The main character of "Law Abiding Citizen" with Oscar-winner Jamie Foxx is a sociopath that goes on a rampage, killing major officials in Philadelphia and holding the entire city hostage. The character is essentially elevated out of the ranks of horror films who instead of killing teenagers reacting to hormones or other socio-biological imperatives destroys adults reacting to career dictates. As the title insists, this is a law-abiding citizen who is irate with a justice "system" that allowed one of the killers of his wife and daughter to get off with a light sentence.
Does a social message lurk within the context of rapes, dismemberment, bomb explosions and political assassinations? No, of course not. That's just the cover for filmmakers F. Gary Gray and writer Kurt Wimmer to indulge in calculated genre mischief that mixes horror elements with a suspense thriller.
The script does create sufficient tension and intrigue to hook viewers, along with a photogenic, hard-working cast, so "Citizen," which Overture Films releases Friday (October 16), should stir some mid-October box-office action, Reuters reports.
It was also reported, the film's greatest sin isn't its cynical moral posturing but its complete failure to engage audiences on even a visceral level. Screenwriter Kurt Wimmer ("Sphere") has the characters deliver speeches while setting up Clyde's gruesome revenge fantasies, and then director F. Gary Gray drains every bit of tension from those sequences. This cycle is repeated with events becoming more ludicrous until the movie's nutty, logic-be-damned finale.
As we learn more about Clyde, it becomes apparent that he probably wants revenge not because those closest to him died, but because a couple of low-rent hoodlums got the best of him, wounding his pride. The man is a kissing cousin to Hannibal Lecter, a cool, collected psychopath incapable, you could argue, of human feeling.
Wimmer's paint-by-numbers screenplay leaves this idea utterly unexplored. When career-minded Philadelphia prosecutor Nick Rice (a bored Jamie Foxx) decides to cut a deal with one of the murderers in order to get at least one conviction, Clyde is bewildered. When he sees Rice shaking hands with the greasy, deal-making perp (Christian Stolte) on the courthouse steps, he's outraged. "It's nice when the system works, right?" he tells Rice, his voice seething with sarcasm and contempt, The Los Angeles Times reports.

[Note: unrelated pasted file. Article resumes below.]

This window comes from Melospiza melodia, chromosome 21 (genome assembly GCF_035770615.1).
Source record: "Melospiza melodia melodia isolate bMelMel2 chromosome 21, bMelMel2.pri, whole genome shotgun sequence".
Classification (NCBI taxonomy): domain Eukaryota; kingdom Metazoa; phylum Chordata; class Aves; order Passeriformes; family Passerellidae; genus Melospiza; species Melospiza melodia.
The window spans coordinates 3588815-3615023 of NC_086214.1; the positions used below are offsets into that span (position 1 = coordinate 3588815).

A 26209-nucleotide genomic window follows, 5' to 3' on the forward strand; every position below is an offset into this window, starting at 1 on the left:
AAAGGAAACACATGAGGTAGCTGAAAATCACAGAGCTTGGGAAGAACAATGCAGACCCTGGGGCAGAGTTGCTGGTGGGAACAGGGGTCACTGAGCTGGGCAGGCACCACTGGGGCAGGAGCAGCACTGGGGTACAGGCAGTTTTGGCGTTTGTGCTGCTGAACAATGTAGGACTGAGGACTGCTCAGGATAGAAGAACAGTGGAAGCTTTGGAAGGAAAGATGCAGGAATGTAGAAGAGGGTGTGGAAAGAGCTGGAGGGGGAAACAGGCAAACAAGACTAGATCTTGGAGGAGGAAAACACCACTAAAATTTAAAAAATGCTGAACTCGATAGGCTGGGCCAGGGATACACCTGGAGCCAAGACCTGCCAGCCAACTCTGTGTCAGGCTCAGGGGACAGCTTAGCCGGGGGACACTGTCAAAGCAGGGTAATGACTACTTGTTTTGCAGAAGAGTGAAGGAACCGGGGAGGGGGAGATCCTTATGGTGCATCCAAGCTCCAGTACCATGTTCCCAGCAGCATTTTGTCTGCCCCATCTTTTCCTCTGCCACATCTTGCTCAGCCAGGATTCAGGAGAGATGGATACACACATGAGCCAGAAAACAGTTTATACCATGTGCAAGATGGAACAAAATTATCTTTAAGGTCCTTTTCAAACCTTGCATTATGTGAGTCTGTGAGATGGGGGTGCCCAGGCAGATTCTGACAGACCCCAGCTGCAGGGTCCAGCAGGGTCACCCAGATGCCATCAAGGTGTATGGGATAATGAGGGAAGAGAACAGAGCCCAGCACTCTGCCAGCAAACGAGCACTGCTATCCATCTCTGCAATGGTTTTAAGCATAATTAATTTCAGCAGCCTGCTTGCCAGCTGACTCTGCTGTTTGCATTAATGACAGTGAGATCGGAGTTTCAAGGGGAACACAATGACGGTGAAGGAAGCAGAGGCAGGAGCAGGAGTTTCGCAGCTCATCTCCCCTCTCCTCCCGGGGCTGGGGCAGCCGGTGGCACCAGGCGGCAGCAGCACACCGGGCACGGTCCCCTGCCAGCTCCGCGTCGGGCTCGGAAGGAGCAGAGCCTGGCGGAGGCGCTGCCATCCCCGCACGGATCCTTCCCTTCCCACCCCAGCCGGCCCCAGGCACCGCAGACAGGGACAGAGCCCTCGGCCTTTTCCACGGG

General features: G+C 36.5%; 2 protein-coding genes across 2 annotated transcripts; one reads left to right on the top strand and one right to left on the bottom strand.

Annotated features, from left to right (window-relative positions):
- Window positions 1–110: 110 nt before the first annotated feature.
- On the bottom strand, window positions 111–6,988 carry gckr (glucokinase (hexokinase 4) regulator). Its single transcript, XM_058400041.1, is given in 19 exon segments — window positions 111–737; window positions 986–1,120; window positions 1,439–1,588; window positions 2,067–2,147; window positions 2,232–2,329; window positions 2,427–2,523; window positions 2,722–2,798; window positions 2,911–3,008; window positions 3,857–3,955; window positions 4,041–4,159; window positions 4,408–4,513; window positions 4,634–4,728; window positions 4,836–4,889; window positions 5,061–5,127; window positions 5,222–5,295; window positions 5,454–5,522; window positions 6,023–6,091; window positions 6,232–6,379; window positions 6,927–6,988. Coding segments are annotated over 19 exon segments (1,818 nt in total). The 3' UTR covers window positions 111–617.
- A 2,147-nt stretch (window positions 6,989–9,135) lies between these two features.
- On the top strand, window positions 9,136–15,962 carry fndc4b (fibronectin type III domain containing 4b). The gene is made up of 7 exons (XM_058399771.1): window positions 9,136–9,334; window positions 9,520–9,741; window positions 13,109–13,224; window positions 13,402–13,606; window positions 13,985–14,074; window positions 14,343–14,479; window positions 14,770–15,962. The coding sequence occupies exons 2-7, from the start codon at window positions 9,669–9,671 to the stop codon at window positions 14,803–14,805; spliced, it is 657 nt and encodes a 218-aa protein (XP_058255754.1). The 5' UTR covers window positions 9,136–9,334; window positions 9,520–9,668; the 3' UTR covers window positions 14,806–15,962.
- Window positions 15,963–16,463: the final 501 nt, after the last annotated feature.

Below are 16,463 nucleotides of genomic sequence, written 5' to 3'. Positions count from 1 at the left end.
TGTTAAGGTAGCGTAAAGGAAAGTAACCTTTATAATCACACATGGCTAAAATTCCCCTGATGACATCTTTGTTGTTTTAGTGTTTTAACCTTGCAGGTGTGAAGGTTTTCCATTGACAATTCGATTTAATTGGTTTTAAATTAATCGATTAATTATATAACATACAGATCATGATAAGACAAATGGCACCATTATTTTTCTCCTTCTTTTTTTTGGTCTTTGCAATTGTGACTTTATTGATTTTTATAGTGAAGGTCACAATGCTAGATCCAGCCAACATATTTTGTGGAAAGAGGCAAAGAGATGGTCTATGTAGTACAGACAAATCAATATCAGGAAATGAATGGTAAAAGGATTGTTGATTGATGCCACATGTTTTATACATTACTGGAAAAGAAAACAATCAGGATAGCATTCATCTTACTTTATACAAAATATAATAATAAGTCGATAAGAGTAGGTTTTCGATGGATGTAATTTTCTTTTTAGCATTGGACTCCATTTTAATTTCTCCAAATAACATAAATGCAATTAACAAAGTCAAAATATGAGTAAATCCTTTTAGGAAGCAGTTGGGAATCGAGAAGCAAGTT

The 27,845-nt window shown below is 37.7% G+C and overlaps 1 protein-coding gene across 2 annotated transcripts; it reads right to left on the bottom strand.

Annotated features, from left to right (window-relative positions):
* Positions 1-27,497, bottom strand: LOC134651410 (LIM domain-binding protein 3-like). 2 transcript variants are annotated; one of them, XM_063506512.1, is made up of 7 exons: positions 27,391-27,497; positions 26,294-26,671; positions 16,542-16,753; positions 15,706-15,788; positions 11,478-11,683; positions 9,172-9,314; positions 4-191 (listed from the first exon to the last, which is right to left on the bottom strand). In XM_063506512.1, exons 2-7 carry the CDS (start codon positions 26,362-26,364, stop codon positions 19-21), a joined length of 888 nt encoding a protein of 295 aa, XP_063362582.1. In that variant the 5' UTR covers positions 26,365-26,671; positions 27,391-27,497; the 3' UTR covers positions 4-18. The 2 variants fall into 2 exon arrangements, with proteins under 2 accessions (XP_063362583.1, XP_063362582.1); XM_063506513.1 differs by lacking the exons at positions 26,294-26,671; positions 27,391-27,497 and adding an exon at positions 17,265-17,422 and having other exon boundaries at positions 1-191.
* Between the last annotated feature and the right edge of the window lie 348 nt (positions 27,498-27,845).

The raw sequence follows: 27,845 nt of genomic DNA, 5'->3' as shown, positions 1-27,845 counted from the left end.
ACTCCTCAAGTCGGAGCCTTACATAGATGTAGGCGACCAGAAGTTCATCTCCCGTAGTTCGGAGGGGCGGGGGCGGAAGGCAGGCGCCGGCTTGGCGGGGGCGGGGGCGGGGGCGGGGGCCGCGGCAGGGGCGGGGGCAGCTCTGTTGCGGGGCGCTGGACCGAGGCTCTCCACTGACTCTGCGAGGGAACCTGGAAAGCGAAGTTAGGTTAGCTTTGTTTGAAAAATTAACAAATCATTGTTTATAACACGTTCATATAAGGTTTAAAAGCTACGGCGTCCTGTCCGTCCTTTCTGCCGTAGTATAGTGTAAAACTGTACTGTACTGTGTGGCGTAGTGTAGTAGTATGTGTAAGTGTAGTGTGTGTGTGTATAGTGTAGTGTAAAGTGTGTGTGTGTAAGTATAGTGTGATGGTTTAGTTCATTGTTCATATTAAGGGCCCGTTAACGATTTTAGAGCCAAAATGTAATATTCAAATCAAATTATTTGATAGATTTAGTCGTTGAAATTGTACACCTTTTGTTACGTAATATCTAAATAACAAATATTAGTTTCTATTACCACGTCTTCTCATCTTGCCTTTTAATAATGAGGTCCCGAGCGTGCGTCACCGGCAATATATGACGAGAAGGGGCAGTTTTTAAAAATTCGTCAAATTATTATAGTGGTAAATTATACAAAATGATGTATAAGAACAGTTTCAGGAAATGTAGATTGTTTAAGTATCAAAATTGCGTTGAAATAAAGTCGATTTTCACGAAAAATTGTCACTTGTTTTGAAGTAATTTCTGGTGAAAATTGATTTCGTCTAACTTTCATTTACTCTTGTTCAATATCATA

MTV.com quoted Jamie Foxx as saying, "Law Abiding Citizen" — a film about a wronged man (Butler) who seeks revenge on the district attorney (Foxx) who sets his family's killers free — was a film he was particularly eager to do because he cares so much about the real-life issues it is able to address. "You look at our justice system, and it's never going to be perfect," Foxx insisted. "Which [my character] Nick is trying to explain. It's not going to be perfect, so things are going to slip through the cracks.
"But at the same time, you root for both of them, because they're both right and they're both wrong," Foxx continued. "Here's a guy who loses his wife and his daughter —' how can you tell him that you're only going to give him this amount of justice? You never know where a person's tipping point is, and it was interesting to look at it like that," MTV.com reports.
During a videoconference meeting with students on January 25, Russian President Vladimir Putin answered the question about the "palace," which, as Alexey Navalny claims, is being built especially for the president